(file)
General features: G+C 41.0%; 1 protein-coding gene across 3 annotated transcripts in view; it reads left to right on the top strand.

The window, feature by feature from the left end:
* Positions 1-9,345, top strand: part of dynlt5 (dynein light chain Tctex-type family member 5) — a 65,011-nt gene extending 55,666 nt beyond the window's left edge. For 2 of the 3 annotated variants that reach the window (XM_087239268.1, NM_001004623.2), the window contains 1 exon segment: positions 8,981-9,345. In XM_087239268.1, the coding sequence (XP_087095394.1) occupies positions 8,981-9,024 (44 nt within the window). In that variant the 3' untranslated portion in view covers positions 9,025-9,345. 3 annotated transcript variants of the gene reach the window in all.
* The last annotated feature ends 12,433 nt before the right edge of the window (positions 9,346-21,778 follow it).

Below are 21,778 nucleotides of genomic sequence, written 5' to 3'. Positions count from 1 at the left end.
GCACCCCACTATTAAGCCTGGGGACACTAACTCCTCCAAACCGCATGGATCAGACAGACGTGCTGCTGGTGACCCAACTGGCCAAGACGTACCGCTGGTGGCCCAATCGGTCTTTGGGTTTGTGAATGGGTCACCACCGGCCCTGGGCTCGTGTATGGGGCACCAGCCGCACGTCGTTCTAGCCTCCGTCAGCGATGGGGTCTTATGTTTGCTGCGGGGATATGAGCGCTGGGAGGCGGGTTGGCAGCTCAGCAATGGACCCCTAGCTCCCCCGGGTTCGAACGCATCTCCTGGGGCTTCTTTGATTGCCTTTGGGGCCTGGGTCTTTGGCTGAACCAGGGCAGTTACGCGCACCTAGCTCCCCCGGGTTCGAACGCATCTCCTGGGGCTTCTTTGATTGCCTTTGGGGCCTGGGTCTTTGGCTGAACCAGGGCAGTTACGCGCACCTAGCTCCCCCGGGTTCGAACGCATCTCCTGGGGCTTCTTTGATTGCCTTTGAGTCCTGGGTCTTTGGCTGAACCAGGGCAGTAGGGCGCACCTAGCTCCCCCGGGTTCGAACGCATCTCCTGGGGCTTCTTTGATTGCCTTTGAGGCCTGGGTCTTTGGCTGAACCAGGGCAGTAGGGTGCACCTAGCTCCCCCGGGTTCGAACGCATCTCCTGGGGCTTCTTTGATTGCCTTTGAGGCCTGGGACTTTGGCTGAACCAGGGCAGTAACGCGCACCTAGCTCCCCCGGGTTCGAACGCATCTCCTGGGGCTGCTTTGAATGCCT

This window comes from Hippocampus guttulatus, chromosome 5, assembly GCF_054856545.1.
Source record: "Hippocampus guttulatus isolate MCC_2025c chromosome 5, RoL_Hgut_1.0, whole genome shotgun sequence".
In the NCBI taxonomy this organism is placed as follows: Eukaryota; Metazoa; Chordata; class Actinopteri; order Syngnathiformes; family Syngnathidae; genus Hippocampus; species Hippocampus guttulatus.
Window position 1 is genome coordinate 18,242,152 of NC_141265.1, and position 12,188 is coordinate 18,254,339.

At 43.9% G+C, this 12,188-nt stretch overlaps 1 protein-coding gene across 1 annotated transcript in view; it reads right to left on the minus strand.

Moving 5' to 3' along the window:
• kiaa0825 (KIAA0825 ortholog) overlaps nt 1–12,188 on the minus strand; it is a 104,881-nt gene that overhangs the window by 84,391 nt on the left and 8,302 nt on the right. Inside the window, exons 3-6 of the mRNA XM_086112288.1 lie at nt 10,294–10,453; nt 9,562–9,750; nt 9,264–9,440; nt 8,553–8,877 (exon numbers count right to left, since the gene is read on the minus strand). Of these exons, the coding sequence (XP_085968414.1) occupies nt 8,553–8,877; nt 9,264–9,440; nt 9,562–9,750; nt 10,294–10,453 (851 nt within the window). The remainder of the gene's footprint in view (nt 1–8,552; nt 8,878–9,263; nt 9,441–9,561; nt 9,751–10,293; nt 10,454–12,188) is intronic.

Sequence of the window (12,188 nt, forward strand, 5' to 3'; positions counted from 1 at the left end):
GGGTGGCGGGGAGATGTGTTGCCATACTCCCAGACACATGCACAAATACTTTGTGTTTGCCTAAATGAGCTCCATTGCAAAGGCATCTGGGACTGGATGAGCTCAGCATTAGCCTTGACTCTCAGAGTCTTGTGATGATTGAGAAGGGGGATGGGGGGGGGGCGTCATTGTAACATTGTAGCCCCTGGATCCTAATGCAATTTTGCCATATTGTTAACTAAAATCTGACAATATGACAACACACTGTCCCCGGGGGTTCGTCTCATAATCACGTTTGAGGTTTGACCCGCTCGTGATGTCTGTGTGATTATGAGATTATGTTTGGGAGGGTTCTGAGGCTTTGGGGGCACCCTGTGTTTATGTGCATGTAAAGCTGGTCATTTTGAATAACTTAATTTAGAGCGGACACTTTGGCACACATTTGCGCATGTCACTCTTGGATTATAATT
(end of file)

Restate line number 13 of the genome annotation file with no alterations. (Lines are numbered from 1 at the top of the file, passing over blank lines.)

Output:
• kiaa0825 (KIAA0825 ortholog) overlaps nt 1–12,188 on the minus strand; it is a 104,881-nt gene that overhangs the window by 84,391 nt on the left and 8,302 nt on the right. Inside the window, exons 3-6 of the mRNA XM_086112288.1 lie at nt 10,294–10,453; nt 9,562–9,750; nt 9,264–9,440; nt 8,553–8,877 (exon numbers count right to left, since the gene is read on the minus strand). Of these exons, the coding sequence (XP_085968414.1) occupies nt 8,553–8,877; nt 9,264–9,440; nt 9,562–9,750; nt 10,294–10,453 (851 nt within the window). The remainder of the gene's footprint in view (nt 1–8,552; nt 8,878–9,263; nt 9,441–9,561; nt 9,751–10,293; nt 10,454–12,188) is intronic.